Toadflax, Ivy-Leaved

Medical Herbs Catalogue


Toadflax, Ivy-Leaved

Botanical Name: Linaria cymbalaria
Family: N.O. Scrophulariaceae

Synonyms: Ivywort. Aaron's Beard. Climbing Sailor. Creeping Jenny. Mother of Millions. Mother of Thousands. Thousand Flower. Oxford-weed. Pedlar's Basket. Pennywort. Rabbits. Roving Jenny. Wandering Jew.
Part Used: Herb.

Ivy-leaved Toadflax (Mill.) (Linaria Cymbalaria). This little trailing plant, with ivylike leaves and small lilac flowers, was not originally a British plant, but a native of the Mediterranean region, but it has become naturalized over almost the whole of Europe, from Holland southwards, except in Turkey, and is now thoroughly at home in England, having first been introduced into the Chelsea Botanic Gardens from Italy.

It is mostly found near houses, on old garden walls, where it hangs down from the interstices between the stones, the roots being thin and fibrous, and finding their way into crevices The stems are purple in colour and very numerous, slender and stringy, rooting at intervals and very long, growing to a length of 2 or 3 feet.

Description: The ivy-like leaves, some what thick in texture, and smooth, are cutup into five prominent, rounded lobes or divisions, and are on long stalks. The backs of the leaves are of a reddish-purple. The flower-stalks, about equal in length to the leaf-stalks, arise singly from the axils of the leaves and bear small flowers similar in form to those of the common Toadflax, of a delicate lilac colour, the palate being bright yellow and each blossom ending in a spur, which in this case is only as long as the calyx. Before fertilization each flower pushes itself out into the light and sun, standing erect, but when the seeds are mature, it bends downward, buries the capsule in the dark crannies between the stones on which it grows, the seeds being thus dispersed by direct action of the plant itself.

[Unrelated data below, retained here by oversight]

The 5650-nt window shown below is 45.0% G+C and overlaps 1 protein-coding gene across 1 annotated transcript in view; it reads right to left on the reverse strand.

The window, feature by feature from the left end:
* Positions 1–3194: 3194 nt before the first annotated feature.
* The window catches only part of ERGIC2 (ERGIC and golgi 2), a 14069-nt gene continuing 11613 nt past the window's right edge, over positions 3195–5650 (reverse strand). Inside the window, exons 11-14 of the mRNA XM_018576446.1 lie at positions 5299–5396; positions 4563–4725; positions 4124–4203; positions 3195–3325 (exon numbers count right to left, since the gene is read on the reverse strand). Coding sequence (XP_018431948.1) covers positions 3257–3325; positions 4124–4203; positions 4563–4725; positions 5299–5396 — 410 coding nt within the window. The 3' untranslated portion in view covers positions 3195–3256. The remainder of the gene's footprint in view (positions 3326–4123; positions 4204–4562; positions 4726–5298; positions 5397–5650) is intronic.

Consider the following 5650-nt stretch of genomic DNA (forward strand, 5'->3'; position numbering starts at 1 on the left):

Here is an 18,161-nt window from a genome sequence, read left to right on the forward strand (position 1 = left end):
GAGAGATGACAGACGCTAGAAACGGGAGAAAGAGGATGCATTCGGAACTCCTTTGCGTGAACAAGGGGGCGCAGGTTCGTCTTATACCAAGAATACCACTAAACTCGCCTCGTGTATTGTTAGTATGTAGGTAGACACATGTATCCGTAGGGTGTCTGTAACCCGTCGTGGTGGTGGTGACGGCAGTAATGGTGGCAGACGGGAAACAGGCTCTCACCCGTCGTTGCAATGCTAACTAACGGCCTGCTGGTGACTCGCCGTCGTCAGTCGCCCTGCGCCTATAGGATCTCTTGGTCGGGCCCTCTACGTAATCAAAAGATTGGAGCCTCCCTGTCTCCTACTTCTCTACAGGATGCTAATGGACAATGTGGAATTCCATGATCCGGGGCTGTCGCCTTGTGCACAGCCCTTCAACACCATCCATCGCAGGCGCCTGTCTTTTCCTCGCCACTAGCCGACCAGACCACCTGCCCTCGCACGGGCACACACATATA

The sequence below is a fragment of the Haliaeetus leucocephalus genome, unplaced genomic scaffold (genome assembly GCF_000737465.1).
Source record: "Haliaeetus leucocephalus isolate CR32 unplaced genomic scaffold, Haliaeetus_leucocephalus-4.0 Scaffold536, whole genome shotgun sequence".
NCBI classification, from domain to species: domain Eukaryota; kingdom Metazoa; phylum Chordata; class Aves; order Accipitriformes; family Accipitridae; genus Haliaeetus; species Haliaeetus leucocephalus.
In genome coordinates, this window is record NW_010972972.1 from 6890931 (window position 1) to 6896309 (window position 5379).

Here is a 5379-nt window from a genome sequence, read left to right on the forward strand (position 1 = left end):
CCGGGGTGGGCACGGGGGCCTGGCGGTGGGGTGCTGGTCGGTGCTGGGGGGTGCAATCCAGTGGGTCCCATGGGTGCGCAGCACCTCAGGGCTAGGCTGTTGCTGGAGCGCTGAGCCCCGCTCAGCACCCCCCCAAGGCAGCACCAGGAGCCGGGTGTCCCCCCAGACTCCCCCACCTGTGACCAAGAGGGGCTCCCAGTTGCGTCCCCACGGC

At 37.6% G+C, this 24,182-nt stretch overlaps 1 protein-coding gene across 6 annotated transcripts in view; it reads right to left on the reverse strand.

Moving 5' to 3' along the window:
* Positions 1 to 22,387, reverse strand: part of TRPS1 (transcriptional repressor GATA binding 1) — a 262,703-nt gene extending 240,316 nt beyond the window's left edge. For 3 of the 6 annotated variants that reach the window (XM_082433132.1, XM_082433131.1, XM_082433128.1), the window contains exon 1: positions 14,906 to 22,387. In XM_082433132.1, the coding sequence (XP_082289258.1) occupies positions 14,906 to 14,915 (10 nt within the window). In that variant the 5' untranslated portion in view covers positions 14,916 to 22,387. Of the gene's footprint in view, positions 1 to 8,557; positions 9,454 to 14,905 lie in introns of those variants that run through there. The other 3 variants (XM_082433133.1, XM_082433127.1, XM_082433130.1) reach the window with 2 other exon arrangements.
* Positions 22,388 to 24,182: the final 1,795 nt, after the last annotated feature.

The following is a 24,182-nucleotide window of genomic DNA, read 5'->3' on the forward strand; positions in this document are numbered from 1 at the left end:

This little Toadflax is in flower from May right up to November, and is visited only by bees. It has become a favourite garden flower for planting on rockeries.

Gerard illustrates the plant in his Herbal, springing from brickwork, but the block of his illustration was incorrectly placed upside down, so that the plant instead of being represented as growing downwards, stands erect. Parkinson, in 1640, also figures this plant in the same way, and names it Cymbalaria hederacea.

In Italy it is the 'plant of the Madonna.'

Medicinal Action and Uses: The Ivy-leaved Toadflax has anti-scorbutic properties, and has been eaten as a salad in southern Europe, being acrid and pungent like Cress.

It is reported to have been successfully administered in India for diabetes.

The flowers yield a clear but not permanent yellow dye.